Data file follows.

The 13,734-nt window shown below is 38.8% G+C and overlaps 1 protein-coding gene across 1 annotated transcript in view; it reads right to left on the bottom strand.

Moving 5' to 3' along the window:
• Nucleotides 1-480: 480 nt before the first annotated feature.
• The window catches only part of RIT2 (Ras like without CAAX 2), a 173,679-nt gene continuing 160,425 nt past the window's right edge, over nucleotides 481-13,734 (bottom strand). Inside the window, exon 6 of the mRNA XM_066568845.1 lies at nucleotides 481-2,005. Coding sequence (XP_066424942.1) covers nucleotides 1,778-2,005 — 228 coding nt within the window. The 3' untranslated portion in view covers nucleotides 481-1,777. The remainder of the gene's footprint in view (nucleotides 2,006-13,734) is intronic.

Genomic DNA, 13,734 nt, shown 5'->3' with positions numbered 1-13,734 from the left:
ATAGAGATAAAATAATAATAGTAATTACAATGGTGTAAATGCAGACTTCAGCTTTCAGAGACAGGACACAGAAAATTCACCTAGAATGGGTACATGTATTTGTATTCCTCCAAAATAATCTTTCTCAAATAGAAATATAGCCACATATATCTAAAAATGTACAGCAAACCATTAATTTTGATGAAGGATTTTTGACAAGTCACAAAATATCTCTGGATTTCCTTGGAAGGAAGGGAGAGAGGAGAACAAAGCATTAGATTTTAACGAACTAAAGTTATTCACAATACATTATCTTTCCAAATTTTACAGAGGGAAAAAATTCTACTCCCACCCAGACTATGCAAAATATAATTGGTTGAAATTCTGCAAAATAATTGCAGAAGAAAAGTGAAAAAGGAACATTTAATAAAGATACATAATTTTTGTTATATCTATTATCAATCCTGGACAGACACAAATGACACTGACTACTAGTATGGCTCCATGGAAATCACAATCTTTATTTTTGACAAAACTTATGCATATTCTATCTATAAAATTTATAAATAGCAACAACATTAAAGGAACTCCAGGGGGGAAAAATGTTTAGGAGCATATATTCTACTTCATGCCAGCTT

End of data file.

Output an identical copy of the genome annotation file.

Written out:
The 13,734-nt window shown below is 38.8% G+C and overlaps 1 protein-coding gene across 1 annotated transcript in view; it reads right to left on the bottom strand.

Moving 5' to 3' along the window:
• Nucleotides 1-480: 480 nt before the first annotated feature.
• The window catches only part of RIT2 (Ras like without CAAX 2), a 173,679-nt gene continuing 160,425 nt past the window's right edge, over nucleotides 481-13,734 (bottom strand). Inside the window, exon 6 of the mRNA XM_066568845.1 lies at nucleotides 481-2,005. Coding sequence (XP_066424942.1) covers nucleotides 1,778-2,005 — 228 coding nt within the window. The 3' untranslated portion in view covers nucleotides 481-1,777. The remainder of the gene's footprint in view (nucleotides 2,006-13,734) is intronic.

Genomic DNA, 13,734 nt, shown 5'->3' with positions numbered 1-13,734 from the left:
ATAGAGATAAAATAATAATAGTAATTACAATGGTGTAAATGCAGACTTCAGCTTTCAGAGACAGGACACAGAAAATTCACCTAGAATGGGTACATGTATTTGTATTCCTCCAAAATAATCTTTCTCAAATAGAAATATAGCCACATATATCTAAAAATGTACAGCAAACCATTAATTTTGATGAAGGATTTTTGACAAGTCACAAAATATCTCTGGATTTCCTTGGAAGGAAGGGAGAGAGGAGAACAAAGCATTAGATTTTAACGAACTAAAGTTATTCACAATACATTATCTTTCCAAATTTTACAGAGGGAAAAAATTCTACTCCCACCCAGACTATGCAAAATATAATTGGTTGAAATTCTGCAAAATAATTGCAGAAGAAAAGTGAAAAAGGAACATTTAATAAAGATACATAATTTTTGTTATATCTATTATCAATCCTGGACAGACACAAATGACACTGACTACTAGTATGGCTCCATGGAAATCACAATCTTTATTTTTGACAAAACTTATGCATATTCTATCTATAAAATTTATAAATAGCAACAACATTAAAGGAACTCCAGGGGGGAAAAATGTTTAGGAGCATATATTCTACTTCATGCCAGCTT